“Those two guys,” coach Mick Cronin said, “have really taken us to another level.”
There seems to be almost zero chance either newcomer disrupts the team’s hard-won chemistry. Watson’s first act upon entering the practice court is to seek out teammates and shake their hands. The 6-foot-10 Johnson is so easygoing that when he played at Rutgers his teammates had to challenge him to be more aggressive.
And don’t fret over his nickname, Myles the Monster.
“A lot of people call me a gentle giant,” Johnson said, “so definitely the monster is like a fuzzy monster.”
One possible disturbance looms. With Watson, Johnson and sophomore Jaylen Clark on the same roster as the starters who powered the Bruins’ Final Four run, the team possesses at least eight players worthy of a starting role.
One solution would be rotating lineups based on matchups, something Cronin has said he’s considering. Another would be to play faster while exerting more defensive pressure, necessitating extra minutes for players coming off the bench.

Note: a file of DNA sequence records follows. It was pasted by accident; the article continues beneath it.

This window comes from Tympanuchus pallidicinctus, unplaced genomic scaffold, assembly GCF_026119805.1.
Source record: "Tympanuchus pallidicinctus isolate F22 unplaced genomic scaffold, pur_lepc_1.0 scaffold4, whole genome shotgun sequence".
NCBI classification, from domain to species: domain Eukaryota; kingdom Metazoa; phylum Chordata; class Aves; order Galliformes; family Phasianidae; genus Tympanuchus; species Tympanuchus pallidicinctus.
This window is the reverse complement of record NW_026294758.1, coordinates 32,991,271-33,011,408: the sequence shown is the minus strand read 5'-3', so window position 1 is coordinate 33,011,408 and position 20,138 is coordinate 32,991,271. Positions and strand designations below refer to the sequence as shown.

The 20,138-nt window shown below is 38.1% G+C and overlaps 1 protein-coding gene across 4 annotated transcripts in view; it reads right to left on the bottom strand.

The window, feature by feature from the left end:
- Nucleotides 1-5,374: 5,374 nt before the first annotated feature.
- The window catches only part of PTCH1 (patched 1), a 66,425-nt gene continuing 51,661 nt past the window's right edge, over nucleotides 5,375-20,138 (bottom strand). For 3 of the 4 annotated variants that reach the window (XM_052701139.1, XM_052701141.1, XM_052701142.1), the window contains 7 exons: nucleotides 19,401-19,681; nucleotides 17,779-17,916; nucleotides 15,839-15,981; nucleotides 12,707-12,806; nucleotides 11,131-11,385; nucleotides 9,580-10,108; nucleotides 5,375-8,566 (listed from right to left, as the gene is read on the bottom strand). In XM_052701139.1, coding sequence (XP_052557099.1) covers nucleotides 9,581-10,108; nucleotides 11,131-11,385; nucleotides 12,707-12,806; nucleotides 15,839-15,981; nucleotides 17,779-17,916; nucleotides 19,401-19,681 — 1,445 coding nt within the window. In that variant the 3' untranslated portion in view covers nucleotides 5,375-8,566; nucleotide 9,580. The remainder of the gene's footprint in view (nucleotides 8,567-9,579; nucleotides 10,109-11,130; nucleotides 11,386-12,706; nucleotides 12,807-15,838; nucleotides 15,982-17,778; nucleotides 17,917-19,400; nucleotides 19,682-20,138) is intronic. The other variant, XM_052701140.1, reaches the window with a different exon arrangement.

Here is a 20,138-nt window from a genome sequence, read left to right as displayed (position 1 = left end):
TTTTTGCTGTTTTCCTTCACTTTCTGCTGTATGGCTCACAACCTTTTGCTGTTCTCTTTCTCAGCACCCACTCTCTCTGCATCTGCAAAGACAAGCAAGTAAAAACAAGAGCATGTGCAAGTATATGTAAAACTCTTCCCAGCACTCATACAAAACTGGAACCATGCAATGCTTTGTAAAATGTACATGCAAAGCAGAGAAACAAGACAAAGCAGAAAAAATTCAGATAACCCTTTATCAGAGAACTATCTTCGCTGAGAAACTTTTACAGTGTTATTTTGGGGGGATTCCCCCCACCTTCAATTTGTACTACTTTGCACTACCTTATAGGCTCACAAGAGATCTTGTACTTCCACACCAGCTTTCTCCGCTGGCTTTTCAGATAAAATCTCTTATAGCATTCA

“Look,” said Cronin, whose team unleashed a noticeably quicker tempo on the way to scoring 100 points during its exhibition, “we’re going to have a group of guys that just accept that I can only start five guys and that everybody’s going to play.”
Having so much experience has its benefits. Assistant coach Rod Palmer said Cronin was already in late-season mode, teaching the intricacies of his defense. That’s the side of the ball where the Bruins need the most improvement after finishing last season No. 11 nationally in offensive efficiency, according to the metrics of Ken Pomeroy, while ranking only No. 46 in defensive efficiency.